susan: It is.
alvina: ... I think. We do have what we call a cover positioning form that the editor fills out, and we used to have ... it'd be questions like, is this middle grade or YA, is there adult crossover, does the author want faces on the cover or no. Things like that. But one of the questions we used to have on the form was, is this a book that directed towards boy or girl readers? I recently decided to strike that from the form.
alvina: That's my small little rebellion.
susan: I like it.
alvina: I do think that we all need to take our role, in trying to change this.
susan: For sure.
alvina: Absolutely. What was the hardest part for you personally in writing the essay?
susan: Honestly, it was trying to come up with some way that we can address the problem. Because I'm very aware that there is a problem, and I think a lot of people are aware that there is a problem, but when I try to think, I didn't want to just write an essay about the problem, and not have something that we could actually do to address it. So that was what I struggled with really, trying to think of how we can address it, and I think it's honestly a matter of realizing our own biases, because we were all raised in this culture, where we tend to see things in binary form, and we need to consciously ... I think we have to work to step away from that. That was the hardest thing, is trying to find some action, but I think that we can make little changes. It's a big problem, and I think change will probably be incremental, but you just took a step by crossing out that requirement to list something, and it will change if we all make little steps where we can.
alvina: I agree. Sometimes I just look at the media as a whole, in dealing with issues like this, because I do think book publishing is pretty traditional and I think that movie industry as well ...
susan: Yes, for sure.
alvina: ... so the fact that Wonder Woman was such a hit and surprised Hollywood with how [inaudible 00:05:39] it was. The fact that girls want to see superheroes, but boys do too.
alvina: So I think that will help, all these little things help for sure.
susan: And I think awareness helps too, just being aware of it makes a big difference.
alvina: I liked your suggesting, or the fact that you tried to take that [inaudible 00:06:00] when you're giving gifts or giving book recommendations, and I try to do that as well. Let's all do that.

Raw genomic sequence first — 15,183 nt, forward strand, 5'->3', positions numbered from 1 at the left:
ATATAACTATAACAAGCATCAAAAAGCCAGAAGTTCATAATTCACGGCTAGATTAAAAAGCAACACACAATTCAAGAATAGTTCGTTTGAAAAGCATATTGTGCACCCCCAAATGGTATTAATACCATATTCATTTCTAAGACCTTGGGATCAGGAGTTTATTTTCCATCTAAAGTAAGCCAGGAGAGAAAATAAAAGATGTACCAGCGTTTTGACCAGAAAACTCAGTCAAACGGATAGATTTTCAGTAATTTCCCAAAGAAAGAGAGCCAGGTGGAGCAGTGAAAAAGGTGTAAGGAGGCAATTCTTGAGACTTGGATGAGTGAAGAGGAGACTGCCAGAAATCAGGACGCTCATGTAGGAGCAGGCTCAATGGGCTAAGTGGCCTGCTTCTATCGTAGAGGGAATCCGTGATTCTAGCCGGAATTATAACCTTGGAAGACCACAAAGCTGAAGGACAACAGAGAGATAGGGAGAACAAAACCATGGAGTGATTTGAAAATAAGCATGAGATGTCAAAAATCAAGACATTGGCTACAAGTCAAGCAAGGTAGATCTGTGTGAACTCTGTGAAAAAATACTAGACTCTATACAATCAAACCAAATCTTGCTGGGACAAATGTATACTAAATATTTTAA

susan: Let's all do that.
alvina: What did you consider adding to your piece but then chose to leave out, if anything? And why did you leave it out?
susan: Actually I don't really have an answer to that one too much, either. I think that ... I don't really have an answer.
alvina: That's fine. I think we already addressed this to some extent, but how do you hope the world of children's publishing will change in the future, related to this topic?
susan: I really do hope that as a larger picture, we can add more diversity, which is of course a huge movement. We need diverse books in the industry right now, with more books published by authors of color, LGBT authors, and authors with different neuro types or disabilities. But I also hope that we manage to break out of the categorization of books. As we talked about, I think it's a disservice to [inaudible 00:07:05] books as boy and girl, but it's also a disservice to necessarily tag a book as LGBT and only LGBT people should read that. We need to expand our categorizations for everything, so that we are not looking at books in narrow pigeonholed categories, so that people can read books about all sorts of diverse characters without being pigeonholed or judged for their choices.
alvina: I wholeheartedly agree. I think when it's ... it's not enough to say, this is a book for boys, this is a book for girls, but when you're talking about a black protagonist, or an Asian protagonist, and ...
alvina: ... I think marketing that book only for black readers or Asian readers, that's a big problem. I agree, and I do think we are, the industry is changing, but change can be slow. I've been heartened by the progress.
susan: I think over the past few years, we've started to really make some progress in that direction. At least I hope so.
alvina: I agree, and I think all these kidlet women posts and essays, and discussions have been ... it can be scary, I know that Grace and I talked about how ... I'll be honest, I didn't even write an essay, because I couldn't really think of a good topic, but also I think as an editor who works in a publishing house, I was a little bit nervous about, well what can I write about that is appropriate and moves the conversation forward without ... I don't know.
susan: You have a lot of power in spreading your message, so it makes sense that you'd have to be a little more careful.
alvina: But it was really just great to see all the posts coming in, and I'm really glad to have been a part of it. All right, is there anything else you want to talk about in terms of your essay, or this topic?